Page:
Who do you want your customers to become?

This is an important question, according to Seth Godin, the world’s leading blogger on sales and marketing. This question is just one part of his latest book, The Icarus Deception, which tells us not to be afraid to fly too high.

Godin is left field of most business book writers that you will come across. He writes like Dr Seuss with more words but the same tipping from the insane to cold common sense truth. Perhaps he knows this is his style. In his introduction he has one sub head referring to “green eggs and ham”.
Godin tells us that to be successful today, we have to be artists. Are local retailers artists? I think so. He does too.
On page 97 he shows a picture of a blackboard outside Joe Dough’s store. It says: “Come in and try the worst meatball sandwich that one guy on Yelp ever had in his life.”

The Icarus DeceptionGood retailers around the UK already engage with their shoppers like this. It is the art that gives them an edge against the multiples.
This book is not for everyone. 2013 is going to be a very tough year. Some people may be in survival mode and not into personal growth. They will not want to read this book. This book works like a scrapbook of ideas that you can dip in and pull some inspiration out of. They will find Godin’s exaggerations and enthusiasms off-putting. They will find it too much like hard work.
But it is worth the hard work. I recommend you invest in a copy of The Icarus Deception because it is full of ideas that will inspire you. Godin gives you permission to be who you are.

He tells you to notice the word around you. In 1993 he looked at the web and wrote a book that told people what they could find there. He made $80,000. Using the same investment of time and effort that Seth had made, the guys who started Yahoo! made $80 billion. “A million times more than I did with the same information,” Godin writes.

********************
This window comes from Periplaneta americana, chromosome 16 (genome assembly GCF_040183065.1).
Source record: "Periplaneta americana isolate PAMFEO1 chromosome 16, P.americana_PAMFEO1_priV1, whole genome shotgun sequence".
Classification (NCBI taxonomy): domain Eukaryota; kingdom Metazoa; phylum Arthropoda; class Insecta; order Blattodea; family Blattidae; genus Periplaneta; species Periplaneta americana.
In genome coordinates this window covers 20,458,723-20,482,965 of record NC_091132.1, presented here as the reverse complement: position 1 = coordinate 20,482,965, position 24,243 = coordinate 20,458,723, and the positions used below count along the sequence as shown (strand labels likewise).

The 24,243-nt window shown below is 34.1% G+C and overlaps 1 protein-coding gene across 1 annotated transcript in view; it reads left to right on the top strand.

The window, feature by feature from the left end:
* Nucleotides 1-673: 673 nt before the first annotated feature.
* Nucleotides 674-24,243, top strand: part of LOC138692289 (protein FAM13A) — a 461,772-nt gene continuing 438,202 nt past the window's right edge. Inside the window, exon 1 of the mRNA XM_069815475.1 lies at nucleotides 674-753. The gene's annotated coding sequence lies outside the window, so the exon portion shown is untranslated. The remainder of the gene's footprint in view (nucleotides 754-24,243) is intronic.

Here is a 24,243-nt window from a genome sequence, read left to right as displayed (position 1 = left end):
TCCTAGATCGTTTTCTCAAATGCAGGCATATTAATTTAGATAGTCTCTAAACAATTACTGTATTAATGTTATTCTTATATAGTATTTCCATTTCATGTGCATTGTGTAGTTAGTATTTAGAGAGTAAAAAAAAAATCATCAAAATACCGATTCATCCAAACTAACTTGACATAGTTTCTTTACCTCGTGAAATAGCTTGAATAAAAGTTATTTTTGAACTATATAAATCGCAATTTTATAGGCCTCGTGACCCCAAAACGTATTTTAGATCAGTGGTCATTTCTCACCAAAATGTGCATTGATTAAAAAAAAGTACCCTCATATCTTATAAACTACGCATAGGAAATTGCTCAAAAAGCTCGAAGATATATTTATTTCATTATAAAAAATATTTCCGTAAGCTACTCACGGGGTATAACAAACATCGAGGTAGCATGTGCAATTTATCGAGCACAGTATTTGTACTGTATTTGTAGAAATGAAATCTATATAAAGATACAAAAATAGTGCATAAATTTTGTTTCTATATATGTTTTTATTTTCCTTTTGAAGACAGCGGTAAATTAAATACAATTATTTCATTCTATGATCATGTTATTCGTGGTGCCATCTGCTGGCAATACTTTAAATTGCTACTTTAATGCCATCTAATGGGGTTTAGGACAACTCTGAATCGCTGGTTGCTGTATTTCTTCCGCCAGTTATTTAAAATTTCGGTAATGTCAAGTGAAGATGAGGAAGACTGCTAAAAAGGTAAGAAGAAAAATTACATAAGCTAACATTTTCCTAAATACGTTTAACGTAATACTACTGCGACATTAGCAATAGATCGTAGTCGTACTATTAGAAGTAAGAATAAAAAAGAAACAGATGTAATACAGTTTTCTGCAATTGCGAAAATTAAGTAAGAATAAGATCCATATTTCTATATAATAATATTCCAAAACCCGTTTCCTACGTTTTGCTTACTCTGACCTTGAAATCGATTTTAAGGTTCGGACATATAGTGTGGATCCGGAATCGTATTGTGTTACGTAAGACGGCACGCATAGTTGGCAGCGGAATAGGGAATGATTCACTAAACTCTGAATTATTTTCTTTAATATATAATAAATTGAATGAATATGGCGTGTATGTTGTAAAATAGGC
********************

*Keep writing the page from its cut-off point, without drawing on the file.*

Then, he missed the big picture. But today he will help you see it. He writes about Joey Roth who makes a glass teapot. Most people don’t care about glass teapots. But enough do to make it a viable business for Joey.

This happens in local shops too. Last week, I was in Ewelme, an ancient village in Oxfordshire, and its village store is amazing. Outside is a great billboard offering hot chocolate. I was tempted. Similar villages nearby don’t do it anything like as well!
Godin says six things matter today: trust, permission, remarkability, leadership, stories that spread and humanity. We get better at what we practice, he writes.

Mass marketing (Wal-Mart) is efficient but the internet has changed the game. He asks: What do you want your customers to become? “Amazon turned its customers into people who are restless with on-line stores that don’t work quite as well or quite as quickly.”

Think about it. What you want is shoppers who are raving fans of local shops. Your local shops. Godin’s book will help you find them.


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